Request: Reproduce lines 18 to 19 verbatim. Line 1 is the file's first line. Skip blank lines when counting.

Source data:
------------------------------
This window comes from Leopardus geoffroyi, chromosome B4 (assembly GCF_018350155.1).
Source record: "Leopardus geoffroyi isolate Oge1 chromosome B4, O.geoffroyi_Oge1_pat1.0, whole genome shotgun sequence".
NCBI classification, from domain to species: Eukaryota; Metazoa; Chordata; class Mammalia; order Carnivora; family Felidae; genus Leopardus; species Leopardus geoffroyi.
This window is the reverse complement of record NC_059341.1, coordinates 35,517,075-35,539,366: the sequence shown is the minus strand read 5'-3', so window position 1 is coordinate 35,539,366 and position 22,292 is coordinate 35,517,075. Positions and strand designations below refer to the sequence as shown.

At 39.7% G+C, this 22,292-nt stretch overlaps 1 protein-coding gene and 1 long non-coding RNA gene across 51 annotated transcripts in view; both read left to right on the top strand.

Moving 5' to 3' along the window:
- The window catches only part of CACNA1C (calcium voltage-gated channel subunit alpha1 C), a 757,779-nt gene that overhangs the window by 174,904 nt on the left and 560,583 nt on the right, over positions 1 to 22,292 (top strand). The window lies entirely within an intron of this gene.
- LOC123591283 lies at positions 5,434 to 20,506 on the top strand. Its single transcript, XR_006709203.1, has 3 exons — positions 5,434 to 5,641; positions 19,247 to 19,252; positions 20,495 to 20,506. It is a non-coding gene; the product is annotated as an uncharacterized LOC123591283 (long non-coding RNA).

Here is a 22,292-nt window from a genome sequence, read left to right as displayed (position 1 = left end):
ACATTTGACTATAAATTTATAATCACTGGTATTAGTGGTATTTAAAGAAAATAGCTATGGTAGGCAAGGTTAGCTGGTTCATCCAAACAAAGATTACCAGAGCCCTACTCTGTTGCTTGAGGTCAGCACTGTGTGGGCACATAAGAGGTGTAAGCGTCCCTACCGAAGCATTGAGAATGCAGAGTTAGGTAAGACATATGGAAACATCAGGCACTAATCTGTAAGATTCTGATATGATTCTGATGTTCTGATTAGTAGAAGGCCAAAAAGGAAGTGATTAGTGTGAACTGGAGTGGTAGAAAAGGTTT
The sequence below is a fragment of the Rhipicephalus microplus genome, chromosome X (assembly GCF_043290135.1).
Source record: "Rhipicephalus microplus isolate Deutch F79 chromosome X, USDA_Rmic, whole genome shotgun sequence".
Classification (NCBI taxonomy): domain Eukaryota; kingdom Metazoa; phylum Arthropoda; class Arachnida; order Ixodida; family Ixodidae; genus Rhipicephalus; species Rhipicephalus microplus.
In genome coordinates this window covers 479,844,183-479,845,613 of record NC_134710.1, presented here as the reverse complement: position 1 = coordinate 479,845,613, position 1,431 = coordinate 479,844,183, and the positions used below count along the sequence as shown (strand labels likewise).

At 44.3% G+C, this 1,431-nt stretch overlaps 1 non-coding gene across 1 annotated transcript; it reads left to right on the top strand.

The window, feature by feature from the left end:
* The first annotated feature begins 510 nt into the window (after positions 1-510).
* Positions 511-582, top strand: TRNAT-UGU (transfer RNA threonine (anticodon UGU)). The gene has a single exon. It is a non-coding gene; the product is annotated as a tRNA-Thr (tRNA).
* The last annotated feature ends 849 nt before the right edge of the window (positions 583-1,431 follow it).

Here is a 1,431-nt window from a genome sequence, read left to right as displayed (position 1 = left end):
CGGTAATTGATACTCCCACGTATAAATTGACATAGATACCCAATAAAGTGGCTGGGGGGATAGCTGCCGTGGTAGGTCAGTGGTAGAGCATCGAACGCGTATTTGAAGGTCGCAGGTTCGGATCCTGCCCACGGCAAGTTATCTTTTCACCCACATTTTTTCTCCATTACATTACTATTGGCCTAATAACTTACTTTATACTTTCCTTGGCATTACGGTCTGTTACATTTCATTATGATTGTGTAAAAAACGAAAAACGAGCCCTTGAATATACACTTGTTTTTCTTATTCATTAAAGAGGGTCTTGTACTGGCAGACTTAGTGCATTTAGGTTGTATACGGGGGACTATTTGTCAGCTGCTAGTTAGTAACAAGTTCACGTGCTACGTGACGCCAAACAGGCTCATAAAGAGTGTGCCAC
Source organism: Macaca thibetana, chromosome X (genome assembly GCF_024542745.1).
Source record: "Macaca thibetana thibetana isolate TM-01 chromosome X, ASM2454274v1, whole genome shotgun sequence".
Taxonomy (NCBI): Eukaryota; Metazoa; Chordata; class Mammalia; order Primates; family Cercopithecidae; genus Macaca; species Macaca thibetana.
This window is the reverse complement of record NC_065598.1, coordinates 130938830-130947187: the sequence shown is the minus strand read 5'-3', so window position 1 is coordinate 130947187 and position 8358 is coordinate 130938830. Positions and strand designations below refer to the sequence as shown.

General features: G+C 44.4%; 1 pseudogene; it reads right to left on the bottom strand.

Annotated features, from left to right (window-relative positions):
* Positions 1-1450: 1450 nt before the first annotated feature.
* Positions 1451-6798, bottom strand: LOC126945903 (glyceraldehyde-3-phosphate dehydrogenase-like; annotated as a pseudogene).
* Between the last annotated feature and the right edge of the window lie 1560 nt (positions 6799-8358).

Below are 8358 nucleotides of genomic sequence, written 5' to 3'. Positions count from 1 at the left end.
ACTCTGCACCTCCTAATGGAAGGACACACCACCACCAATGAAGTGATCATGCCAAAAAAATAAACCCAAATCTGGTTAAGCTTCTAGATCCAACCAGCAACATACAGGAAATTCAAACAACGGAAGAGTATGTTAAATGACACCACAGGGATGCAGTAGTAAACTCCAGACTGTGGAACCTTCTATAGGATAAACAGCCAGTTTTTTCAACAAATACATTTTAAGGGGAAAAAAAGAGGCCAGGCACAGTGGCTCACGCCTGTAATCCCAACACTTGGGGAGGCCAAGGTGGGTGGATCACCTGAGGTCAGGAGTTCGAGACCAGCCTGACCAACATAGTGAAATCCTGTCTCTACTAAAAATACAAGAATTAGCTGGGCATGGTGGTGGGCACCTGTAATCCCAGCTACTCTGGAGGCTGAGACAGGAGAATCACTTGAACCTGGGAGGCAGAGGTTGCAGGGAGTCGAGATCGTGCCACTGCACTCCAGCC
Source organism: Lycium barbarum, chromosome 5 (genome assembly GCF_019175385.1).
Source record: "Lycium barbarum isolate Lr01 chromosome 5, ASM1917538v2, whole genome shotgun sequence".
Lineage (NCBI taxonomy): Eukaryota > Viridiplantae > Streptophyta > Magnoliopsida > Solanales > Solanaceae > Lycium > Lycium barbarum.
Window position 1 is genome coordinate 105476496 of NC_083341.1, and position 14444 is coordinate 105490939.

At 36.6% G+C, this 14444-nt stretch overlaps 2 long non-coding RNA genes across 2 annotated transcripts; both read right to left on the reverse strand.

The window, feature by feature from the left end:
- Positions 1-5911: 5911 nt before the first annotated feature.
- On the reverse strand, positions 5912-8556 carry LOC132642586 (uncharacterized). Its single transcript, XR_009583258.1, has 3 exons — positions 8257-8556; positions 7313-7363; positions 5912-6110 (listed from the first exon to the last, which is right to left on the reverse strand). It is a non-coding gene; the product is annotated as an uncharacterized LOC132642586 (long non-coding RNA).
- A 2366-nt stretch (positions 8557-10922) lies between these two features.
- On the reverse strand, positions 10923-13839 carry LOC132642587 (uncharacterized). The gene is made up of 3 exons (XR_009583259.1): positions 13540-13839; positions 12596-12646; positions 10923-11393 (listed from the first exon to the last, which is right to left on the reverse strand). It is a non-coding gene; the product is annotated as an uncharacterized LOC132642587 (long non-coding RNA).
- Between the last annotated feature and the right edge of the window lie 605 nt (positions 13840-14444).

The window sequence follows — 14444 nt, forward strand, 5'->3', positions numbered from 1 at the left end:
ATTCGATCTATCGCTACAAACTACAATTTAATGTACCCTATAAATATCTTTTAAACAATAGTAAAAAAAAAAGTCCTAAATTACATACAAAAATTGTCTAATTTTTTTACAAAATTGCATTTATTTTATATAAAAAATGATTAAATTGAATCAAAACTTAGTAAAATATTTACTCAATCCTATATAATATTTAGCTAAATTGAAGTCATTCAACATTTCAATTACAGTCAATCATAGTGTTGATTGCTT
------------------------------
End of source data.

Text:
* Positions 511-582, top strand: TRNAT-UGU (transfer RNA threonine (anticodon UGU)). The gene has a single exon. It is a non-coding gene; the product is annotated as a tRNA-Thr (tRNA).
* The last annotated feature ends 849 nt before the right edge of the window (positions 583-1,431 follow it).